Rt Hon Lord Lilley

    Lord Lilley:

    My Lords, I congratulate the noble Baroness, Lady Tyler, on this debate and agree with a great deal of what she had to say by way of introduction. This report gives serious grounds for concern. Clearly, Covid has played a major part in the pressures that nurses feel, and they deserve our sympathy as well as our gratitude. I agree with many of the suggestions of a comparatively straightforward nature that she made, which might be able to alleviate some of these strains.

    I will focus on an issue that the noble Baroness, Lady Tyler, raised: recruitment. She mentioned that we recruit more than half our additional nurses from abroad, and that the Royal College of Nursing said there was a problem as a result of Brexit. I looked at the Royal College of Nursing labour force survey, which shows that there is the same number of nurses from the EEA now as 10 years ago, so that has not been a problem—but we have recruited many more from other countries.

    What I find particularly alarming is the recent news that more than 4,000 of those nurses we have recruited from other countries come from poor countries that themselves have a great shortage of nurses. That strikes me as immoral and wrong. I am not alone in saying that; people on both sides of the House have said it.

    What puzzles me is why we do not go on to ask, “What is the alternative?” Surely the alternative is to train more of our own nurses. No one ever focuses on the fact that in the last year for which I could find figures in the Royal College of Nursing labour survey, we turned away 26,000 British applicants from nursing courses—a far higher proportion than are turned away from almost any other area of training or qualifications.

    It used to be because we rationed the number of places by bursaries, which came from the NHS budget. I remember discussing with Jeremy Hunt why we had not increased that. He said he had reached the conclusion that his predecessors thought, “If I spend more money on bursaries and train more nurses, those nurses won’t be available until four or five years from now when I won’t be Health Secretary”. Of course, that was not the case with Jeremy Hunt and he was instrumental, along with George Osborne, in changing the rules so that thereafter nurses were trained out of student loans.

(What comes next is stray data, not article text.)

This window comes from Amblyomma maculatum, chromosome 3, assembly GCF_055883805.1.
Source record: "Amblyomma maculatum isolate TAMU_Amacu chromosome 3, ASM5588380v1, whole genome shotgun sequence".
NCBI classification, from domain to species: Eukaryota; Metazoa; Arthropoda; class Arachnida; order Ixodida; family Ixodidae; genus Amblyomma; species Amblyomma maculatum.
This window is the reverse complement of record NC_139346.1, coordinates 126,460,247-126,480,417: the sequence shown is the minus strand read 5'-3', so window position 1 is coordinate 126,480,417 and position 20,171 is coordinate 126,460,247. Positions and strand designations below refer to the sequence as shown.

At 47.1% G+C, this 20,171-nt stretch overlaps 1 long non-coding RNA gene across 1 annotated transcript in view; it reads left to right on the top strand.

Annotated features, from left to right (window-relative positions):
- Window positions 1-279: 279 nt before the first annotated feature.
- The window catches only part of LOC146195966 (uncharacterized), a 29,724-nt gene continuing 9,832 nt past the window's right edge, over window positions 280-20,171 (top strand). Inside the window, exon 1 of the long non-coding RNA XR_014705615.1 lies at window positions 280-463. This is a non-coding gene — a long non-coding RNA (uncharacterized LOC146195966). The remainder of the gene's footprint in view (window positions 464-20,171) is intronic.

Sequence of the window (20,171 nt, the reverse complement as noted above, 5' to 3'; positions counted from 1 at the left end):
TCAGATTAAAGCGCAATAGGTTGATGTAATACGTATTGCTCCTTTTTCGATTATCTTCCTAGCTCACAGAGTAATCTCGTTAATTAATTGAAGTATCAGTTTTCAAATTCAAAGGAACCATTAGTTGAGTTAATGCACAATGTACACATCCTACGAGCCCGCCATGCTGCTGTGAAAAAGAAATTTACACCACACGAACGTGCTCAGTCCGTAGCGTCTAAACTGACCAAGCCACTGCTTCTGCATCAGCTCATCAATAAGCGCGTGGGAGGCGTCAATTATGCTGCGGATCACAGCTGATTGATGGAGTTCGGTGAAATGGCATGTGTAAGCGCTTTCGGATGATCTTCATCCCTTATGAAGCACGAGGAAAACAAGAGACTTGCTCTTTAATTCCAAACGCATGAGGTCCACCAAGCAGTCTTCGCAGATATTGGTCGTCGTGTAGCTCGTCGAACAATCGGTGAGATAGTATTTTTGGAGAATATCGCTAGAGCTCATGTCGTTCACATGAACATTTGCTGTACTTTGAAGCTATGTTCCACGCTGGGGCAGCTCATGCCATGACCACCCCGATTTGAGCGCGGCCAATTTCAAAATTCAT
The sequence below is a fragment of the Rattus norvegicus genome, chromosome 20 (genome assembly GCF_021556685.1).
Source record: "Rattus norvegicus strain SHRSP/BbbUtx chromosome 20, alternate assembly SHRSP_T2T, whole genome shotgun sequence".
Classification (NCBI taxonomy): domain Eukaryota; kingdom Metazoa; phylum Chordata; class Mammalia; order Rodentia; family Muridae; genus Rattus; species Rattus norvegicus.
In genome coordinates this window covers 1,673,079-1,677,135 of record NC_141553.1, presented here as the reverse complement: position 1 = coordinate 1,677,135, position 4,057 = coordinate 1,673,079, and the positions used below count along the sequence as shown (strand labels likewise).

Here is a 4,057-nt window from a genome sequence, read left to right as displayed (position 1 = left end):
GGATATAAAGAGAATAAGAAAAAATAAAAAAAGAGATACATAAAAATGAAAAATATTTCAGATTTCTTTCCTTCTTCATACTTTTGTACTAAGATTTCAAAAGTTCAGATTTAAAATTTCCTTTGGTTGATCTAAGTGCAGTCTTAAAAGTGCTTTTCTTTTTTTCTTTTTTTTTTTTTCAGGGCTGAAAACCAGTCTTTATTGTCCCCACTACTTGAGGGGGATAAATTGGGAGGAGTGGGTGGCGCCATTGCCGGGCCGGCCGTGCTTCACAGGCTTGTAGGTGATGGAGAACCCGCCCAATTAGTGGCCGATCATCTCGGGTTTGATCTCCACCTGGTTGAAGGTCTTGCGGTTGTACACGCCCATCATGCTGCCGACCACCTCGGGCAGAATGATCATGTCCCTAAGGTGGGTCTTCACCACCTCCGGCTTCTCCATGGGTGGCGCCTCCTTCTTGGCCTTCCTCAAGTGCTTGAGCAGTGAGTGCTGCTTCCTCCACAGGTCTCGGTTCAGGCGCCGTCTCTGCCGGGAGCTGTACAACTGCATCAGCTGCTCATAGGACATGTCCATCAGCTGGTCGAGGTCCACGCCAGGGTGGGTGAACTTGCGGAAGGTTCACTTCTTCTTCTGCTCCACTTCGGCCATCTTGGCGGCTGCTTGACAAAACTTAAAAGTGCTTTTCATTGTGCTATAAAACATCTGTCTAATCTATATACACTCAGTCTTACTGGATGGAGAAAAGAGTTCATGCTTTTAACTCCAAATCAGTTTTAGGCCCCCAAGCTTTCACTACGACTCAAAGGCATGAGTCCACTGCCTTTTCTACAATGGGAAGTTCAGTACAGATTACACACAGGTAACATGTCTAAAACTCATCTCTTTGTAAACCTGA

We thought that would end rationing, but it has not. I understand from those I speak to in the health service that there is de facto rationing because of the supernumerary rules and so on mentioned in the report. Training nurses is an encumbrance as far as the hospitals are concerned—they do not count as part of the workforce but subtract from it. I do not understand that. What I really do not understand is that those who clearly know far more about the NHS than I do never focus on it. They never use their great expertise and information to identify what is going wrong. Why are we rationing places in our universities and turning away people who want to be nurses and who we need as nurses, blighting their prospective careers and making them do something else instead? It is a scandal.

    Of course, we know why. People say, “If you’re advocating British people being trained as nurses, that must mean you’re against immigration.” I am in favour of having the most highly qualified labour force we can and giving the maximum opportunities to people in this country who want to be nurses and do other worthwhile professions, rather than saying that we ought simply to make ourselves open to every form of immigration from the world.

    I noticed one puzzling thing about this report. It contains a whole series of harrowing comments from nurses, and more than half of them come from nurses in Scotland. I could not see why. I claim Scottish ancestry and was brought up to believe that this made me racially superior, until I learnt that that was racism; now I just claim to be equal to everybody else. I have a natural love of Scotland, and I cannot believe that Scottish nurses are in any way different. I looked at all the answers, when they are broken down by whether they are in Scotland, England, Wales or Northern Ireland, and in almost every case the situation is more negative in Scotland, despite the fact that Scotland gets 25% more per head to spend on health than the rest of the United Kingdom. That makes me think that this is not simply a question of money; it is a question of morale, leadership and the whole ethos of the NHS.

    Both in Scotland and in the rest of the United Kingdom, we ought to look at the sort of measures that the noble Baroness, Lady Tyler, has put forward to improve the lot and the work satisfaction of nurses, and at the same time see what we can do to recruit more British people into our universities to become nurses and stop us stealing nurses from poor countries that need those nurses much more than we do.